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Belly Contours....

Discussion in 'Luthier's Corner' started by SimplemanBB450, Mar 22, 2010.

  1. Looking for alittle advise on what tools were used to make these body modifications. I am in the process of building my first bass and right now it has the typical "Tele" body, square edges and all. I would like to make a belly contour but not sure what has been the most effective way of accomplishing it. Do you sand in the area you want down to what suits your needs or have people "filed" the area out first then sand down to a smooth finish? Your input is greatly appreciated.

    P.S: Pixs will be displayed soon of progress...
  2. Rickett Customs

    Rickett Customs

    Jul 30, 2007
    Southern Maryland
    Luthier: Rickett Customs...........www.rickettcustomguitars.com
    There's a few way that this can be done, but it all depends on what tools you have on hand. another key is to know exactly where your strap buttons will be located too and where you believe the body will sit on you. You can use a band saw (that is, if you have the height to do it), you could use an angle grinder (with either a "lancealot" of flap wheel), or you could just file it (with a farrier's file, shinto,or the ilk).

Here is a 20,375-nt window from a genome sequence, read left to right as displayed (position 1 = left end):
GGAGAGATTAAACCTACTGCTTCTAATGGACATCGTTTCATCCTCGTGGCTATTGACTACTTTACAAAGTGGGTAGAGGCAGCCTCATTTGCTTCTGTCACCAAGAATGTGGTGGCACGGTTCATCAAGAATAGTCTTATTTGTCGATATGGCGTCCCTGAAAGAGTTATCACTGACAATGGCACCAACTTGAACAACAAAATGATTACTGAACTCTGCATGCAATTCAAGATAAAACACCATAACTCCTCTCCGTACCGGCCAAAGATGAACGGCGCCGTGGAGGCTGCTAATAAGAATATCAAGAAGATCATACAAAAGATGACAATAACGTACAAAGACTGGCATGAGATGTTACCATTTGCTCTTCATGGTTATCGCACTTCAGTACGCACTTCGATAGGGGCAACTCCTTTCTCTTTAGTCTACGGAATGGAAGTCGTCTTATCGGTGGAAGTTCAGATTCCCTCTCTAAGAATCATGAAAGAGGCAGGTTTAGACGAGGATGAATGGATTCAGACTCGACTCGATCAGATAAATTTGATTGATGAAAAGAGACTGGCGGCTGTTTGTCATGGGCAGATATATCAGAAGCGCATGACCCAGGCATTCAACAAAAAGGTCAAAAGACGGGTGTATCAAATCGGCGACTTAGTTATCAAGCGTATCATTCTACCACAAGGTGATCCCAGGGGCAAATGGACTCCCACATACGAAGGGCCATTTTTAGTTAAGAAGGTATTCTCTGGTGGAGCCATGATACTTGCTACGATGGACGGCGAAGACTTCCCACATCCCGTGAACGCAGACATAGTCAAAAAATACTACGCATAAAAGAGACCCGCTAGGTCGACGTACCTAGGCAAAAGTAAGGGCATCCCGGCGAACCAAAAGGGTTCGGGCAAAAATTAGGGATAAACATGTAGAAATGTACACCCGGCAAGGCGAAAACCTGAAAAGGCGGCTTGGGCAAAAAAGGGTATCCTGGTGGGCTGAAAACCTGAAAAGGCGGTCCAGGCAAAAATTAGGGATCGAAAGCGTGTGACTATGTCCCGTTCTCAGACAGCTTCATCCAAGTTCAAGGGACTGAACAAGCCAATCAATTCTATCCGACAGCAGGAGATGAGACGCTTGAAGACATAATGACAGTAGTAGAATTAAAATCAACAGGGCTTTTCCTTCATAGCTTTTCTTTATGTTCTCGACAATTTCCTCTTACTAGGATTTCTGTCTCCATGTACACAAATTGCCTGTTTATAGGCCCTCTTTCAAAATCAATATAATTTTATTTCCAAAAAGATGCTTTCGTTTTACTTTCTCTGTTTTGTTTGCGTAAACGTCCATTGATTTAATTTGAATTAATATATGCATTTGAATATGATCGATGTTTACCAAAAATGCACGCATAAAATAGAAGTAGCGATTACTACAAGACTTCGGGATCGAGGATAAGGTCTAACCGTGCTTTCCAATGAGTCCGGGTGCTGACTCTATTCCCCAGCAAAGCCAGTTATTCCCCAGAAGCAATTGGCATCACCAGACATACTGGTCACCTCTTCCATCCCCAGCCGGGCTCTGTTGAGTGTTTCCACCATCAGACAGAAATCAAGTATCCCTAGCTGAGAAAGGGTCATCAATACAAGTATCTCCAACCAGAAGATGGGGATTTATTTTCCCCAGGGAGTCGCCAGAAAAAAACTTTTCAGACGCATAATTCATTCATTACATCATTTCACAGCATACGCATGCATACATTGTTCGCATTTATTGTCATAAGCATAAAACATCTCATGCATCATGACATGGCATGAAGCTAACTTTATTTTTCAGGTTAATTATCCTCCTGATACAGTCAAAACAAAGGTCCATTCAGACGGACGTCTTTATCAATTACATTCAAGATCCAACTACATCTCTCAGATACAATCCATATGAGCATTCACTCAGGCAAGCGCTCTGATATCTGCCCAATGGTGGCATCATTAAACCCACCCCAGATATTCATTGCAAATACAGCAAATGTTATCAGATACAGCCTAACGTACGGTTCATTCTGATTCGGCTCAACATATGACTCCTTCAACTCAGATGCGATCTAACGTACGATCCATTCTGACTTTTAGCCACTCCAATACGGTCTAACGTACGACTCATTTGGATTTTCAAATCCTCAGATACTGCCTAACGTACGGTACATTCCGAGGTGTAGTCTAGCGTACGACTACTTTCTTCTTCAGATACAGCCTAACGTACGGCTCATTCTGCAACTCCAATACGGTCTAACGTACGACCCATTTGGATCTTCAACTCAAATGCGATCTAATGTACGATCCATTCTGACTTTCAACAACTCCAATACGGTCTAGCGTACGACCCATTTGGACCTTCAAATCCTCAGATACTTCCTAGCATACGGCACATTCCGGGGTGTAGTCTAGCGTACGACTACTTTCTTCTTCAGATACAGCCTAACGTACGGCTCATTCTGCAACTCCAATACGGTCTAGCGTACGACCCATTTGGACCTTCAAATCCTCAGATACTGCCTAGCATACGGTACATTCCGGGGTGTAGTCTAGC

3. saw a cool video on youtube once of the G&L facility where they used a small angled sled to rest the body one while passed it by the band saw, perfect belly cuts every time.
  4. Rodent

    Rodent A Killer Pickup Line™ Commercial User

    Dec 20, 2004
    Upper Left Corner (Seattle)
    Player-Builder-Founder: Honey Badger Pickups & Regenerate Guitar Works
    while I don't recommend this method for those who have minimal hand-tool skills, it is the method I currently use none the less ....


    I use a small angle grinder with a 'blade' made of chainsaw chain to carefully rough cut the tummy cutout. I can do an entire tummy contour roughing in about two minutes, and then clean it up with a spokeshave followed by sandpaper on a contoured sanding block

    here's that same body with a 2-tone vintage burst applied


    all the best,

  5. Surforms, rasps, files, sandpaper. It's pretty astounding (to newbies like me) how easily you can shape hard wood with these hand tools. Like a hot knife through butter.

    Always remember - easy does it - a little at a time - measure twice (or three or four times) and cut once. I'll be doing my belly contour soon - looking forward to it!
  6. mikeyswood

    mikeyswood Inactive

    Jul 22, 2007
    Cincinnati OH
    Luthier of Michael Wayne Instruments
    I use the end of my stationary belt sander and have at it.
  7. Musiclogic

    Musiclogic Commercial User

    Aug 6, 2005
    Southwest Michigan
    Owner/Builder: HJC Customs USA, The Cool Lute, C G O
    Microplanes for the beginner, $30 worth will make quick work of the shaping and get you to a nice sandable place. I have a router jig I use but it's really cheap and easy with hand tools also.
  8. Dream Weaver

    Dream Weaver